Having a supportive partner and family is important too, and I’m fortunate to have that as well.

But when I write myself into a corner, cuz I’m a pantser and we do that, DH is of no help.   But I can call my friend Arden Richards, whose not yet published but is the best plotter I know.

I belong to a number of tribes –

The F-M Word Weavers – This is my local critique group.  Arden is a member as well.  Also in my group are published Authors Maddy Barone and Mary Jean Adams.  The wealth of knowledge in this group is wonderful, and my writing has greatly improved over the years thanks to these ladies.   I found this group on Meet-up and It helps that most of the group is made up of Romance Authors.

Romance Writers of America – I highly recommend this group if you are looking to establish a career in the Romance Writing Industry.   I’ve been a member since 2004 and belong to an online chapter.   I met my first critique partner Holli Winters through RWA.    If you want to learn more about this particular tribe I recommend, if you have Netflix, that you watch “Love Between the Covers”.  First time DH watched it with me he said, “Sounds like your writer friends.”  Yes, yes it does.

Of course there is also Mystery Writers of America, Horror Writers Association and Science Fiction and Fantasy Writers or America.  As I do not write in these genres, I’m unfamiliar with their membership. 

Romance Divas – I’ve recently joined Divas, but I have friends who have been members for years and rave about the mentorship and learning there.   It seems too that Divas is on the leading edge of trends within the Romance Industry.    Also they are FREE, so that is helpful for those watching their budget.

Marketing for Romance Writers – Despite the name, more than Romance Writers belong to this community.   If you follow my AuThursday interviews, many of the writers are from this group.  This group is also FREE. 

Writer Zen Garden – I’ve been with Writer Zen Garden for about five years, brought in by my friend and founding member, A. Catherine Noon.   Writer Zen Garden has authors of different genres.   They are wonderful for writers just starting out and maybe not so Romance focused.   To me the focus is very creative and  wonderful  cheerleading group. And Guess what – also FREE.

I continue to join groups as I see what they have to offer and if it is a good fit for me.   I highly recommend that if you aren’t a member of a tribe that you join one.   There is something about the writing journey that shouldn’t be done in a bubble.   I mean you can, but there are so many options to connect with people and learn, why wouldn’t you.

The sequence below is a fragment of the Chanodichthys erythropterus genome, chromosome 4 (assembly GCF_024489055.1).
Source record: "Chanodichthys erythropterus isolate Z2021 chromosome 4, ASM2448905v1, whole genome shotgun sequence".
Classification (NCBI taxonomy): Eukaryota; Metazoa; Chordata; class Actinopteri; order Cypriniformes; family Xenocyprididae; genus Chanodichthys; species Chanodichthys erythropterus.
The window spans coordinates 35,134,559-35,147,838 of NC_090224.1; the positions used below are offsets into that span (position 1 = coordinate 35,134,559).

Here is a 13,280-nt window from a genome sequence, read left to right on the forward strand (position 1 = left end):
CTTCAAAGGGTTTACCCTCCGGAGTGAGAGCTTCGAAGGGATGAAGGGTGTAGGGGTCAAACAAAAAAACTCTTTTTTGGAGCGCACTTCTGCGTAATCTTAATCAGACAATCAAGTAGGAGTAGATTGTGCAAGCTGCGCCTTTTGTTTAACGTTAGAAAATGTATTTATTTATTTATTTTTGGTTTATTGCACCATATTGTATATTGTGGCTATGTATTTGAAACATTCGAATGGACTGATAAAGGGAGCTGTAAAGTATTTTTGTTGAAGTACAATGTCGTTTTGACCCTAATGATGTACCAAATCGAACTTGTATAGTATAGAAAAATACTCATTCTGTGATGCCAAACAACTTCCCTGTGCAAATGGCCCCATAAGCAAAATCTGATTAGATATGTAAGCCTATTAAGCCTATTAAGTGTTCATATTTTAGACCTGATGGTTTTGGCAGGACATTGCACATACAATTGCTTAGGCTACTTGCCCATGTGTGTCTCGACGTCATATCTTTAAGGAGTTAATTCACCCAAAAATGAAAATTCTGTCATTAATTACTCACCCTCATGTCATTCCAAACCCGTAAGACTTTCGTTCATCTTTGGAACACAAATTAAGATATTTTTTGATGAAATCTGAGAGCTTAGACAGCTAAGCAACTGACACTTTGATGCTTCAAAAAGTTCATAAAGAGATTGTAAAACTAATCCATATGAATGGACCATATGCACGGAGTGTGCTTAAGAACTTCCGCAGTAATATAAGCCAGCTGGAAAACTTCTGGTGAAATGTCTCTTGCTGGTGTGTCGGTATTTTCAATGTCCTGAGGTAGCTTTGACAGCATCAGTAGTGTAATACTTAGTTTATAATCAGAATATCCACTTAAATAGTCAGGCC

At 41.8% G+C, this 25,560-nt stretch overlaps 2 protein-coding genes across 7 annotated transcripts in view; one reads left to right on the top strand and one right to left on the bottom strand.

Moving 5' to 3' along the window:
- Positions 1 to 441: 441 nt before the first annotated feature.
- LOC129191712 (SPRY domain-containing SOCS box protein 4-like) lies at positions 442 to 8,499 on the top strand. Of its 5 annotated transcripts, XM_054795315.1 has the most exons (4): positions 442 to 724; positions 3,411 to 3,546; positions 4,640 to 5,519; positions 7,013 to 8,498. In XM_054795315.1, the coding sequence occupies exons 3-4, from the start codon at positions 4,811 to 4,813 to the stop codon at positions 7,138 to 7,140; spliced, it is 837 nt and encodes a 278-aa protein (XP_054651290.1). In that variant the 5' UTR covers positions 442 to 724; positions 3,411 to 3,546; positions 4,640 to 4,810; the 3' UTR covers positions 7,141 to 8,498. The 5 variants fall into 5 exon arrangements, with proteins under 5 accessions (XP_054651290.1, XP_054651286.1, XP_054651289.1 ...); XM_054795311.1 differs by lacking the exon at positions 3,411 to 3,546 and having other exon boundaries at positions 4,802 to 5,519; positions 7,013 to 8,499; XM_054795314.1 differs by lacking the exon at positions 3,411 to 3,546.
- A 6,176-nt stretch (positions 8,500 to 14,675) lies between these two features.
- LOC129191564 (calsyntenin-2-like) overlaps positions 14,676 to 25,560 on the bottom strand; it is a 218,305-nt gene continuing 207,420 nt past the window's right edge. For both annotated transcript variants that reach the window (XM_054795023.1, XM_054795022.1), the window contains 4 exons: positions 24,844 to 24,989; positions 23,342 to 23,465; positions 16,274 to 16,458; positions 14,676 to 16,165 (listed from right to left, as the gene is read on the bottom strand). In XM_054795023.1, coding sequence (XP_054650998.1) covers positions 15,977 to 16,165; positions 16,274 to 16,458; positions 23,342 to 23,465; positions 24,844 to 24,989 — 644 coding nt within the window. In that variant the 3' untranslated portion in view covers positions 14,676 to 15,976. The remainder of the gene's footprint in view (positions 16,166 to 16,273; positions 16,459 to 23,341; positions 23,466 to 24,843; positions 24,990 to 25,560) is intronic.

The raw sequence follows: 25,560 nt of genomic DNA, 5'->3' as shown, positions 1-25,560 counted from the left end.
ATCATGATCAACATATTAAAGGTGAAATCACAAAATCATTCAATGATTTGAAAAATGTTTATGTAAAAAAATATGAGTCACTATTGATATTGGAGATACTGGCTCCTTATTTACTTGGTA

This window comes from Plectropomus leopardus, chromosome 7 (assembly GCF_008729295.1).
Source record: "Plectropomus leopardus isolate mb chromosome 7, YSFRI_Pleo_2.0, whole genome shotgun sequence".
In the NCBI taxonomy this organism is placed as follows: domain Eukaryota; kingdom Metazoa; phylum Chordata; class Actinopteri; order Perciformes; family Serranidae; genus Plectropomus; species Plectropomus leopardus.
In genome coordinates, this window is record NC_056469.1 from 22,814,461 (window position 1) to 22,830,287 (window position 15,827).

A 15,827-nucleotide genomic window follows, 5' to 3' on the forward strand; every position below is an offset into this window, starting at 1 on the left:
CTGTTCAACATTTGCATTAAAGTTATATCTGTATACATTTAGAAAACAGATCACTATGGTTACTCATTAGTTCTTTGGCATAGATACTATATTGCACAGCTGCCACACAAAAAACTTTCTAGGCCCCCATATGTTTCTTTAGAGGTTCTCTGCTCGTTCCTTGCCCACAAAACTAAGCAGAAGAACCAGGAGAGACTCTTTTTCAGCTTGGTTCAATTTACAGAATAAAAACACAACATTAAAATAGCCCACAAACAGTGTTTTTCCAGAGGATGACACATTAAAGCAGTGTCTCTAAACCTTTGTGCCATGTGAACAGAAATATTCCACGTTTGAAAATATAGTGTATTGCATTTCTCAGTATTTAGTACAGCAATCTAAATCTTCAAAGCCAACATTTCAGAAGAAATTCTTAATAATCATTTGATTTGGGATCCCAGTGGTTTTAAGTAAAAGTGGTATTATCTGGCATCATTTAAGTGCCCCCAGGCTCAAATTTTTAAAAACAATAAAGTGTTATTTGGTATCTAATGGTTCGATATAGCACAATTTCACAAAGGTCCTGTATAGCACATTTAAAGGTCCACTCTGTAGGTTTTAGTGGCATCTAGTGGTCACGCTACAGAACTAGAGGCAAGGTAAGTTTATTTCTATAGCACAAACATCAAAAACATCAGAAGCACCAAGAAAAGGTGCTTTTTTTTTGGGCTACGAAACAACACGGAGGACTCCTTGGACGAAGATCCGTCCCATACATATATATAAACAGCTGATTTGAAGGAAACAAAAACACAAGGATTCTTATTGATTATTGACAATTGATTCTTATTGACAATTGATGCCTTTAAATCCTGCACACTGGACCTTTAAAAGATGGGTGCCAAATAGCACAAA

The groups above have helped me through Writer’s Block, Rejection, Plotting, Marketing, Networking, and supporting me through my writing journey.   I can’t imagine writing without my tribes. 

~Tina

 

 

 

 

 

 

 

 

Writer Wednesday – Decoding Agent Lingo.

As I continue down this journey of finding an agent, I have a hard time finding agents with an #mswl (Manuscript Wish List) that includes Steampunk Romance.     Steampunk, yes.  Romance, yes. Not necessarily both. 

Romance is a broad genre and it includes a lot of subgenres.  I usually end up looking for Paranormal Romance, Fantasy Romance or Sci-fi Romance.    Arguably Steampunk fits into all of these but forms don’t usually account for the historical piece of steampunk.   Sigh.  

 

BTW – If anyone out there is writing Steampunk that has YA(Young Adult), NA (New Adult) or even MG (Middle Grade) elements – Agents are looking for you.  

Women’s Fiction seems to be making a come back but I’ve seen these variations; Women’s Commercial Fiction, Women’s Literary Fiction, and Women’s UpMarket Fiction.   I was starting to wonder if these were all snooty code for Romance.   For Your Information they are not.   

UpMarket Fiction is a phrase that bugs me…once I looked it up,  it bugged me even more.  According to my Google search as an adjective it means, “relatively expensive and designed to appeal to affluent consumers.”   Okay… I still have no idea what that means. 

I was speaking to another author recently and she was telling me that she’d received over 83 rejections in a year and then just last month found an agent on a Twitter Pitch Party.    I’ve only sent out a handful of queries…so I have a long way to go. 

I imagine agents are much like readers, they know what they like, and they probably have an easier time selling what they like to read.   So here’s crossing my fingers that I find that agent who loves what I write and can sell it into the market. 

~Tina

 

 

 

 

 

 

 

 

Writer Wednesday – The importance of options